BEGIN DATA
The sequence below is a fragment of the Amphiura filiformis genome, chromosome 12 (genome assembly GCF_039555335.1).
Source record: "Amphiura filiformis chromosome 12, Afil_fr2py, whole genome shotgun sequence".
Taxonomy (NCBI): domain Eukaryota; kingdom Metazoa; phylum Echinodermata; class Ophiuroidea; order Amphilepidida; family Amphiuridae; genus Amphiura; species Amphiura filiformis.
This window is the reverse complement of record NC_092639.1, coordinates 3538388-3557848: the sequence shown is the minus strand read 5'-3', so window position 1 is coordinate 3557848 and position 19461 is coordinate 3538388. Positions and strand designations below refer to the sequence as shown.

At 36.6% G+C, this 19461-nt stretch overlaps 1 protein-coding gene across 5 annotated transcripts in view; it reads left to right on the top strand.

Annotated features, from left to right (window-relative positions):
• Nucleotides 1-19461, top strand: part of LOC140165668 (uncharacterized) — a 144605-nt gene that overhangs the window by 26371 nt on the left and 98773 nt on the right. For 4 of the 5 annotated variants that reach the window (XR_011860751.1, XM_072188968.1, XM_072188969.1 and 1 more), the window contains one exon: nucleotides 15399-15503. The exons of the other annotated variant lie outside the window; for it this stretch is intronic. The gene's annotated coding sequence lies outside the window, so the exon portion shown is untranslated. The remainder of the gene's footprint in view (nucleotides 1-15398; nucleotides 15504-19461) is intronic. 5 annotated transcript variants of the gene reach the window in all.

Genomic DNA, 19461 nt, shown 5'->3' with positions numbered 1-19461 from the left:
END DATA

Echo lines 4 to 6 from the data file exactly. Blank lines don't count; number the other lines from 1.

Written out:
This window is the reverse complement of record NC_092639.1, coordinates 3538388-3557848: the sequence shown is the minus strand read 5'-3', so window position 1 is coordinate 3557848 and position 19461 is coordinate 3538388. Positions and strand designations below refer to the sequence as shown.

At 36.6% G+C, this 19461-nt stretch overlaps 1 protein-coding gene across 5 annotated transcripts in view; it reads left to right on the top strand.

Annotated features, from left to right (window-relative positions):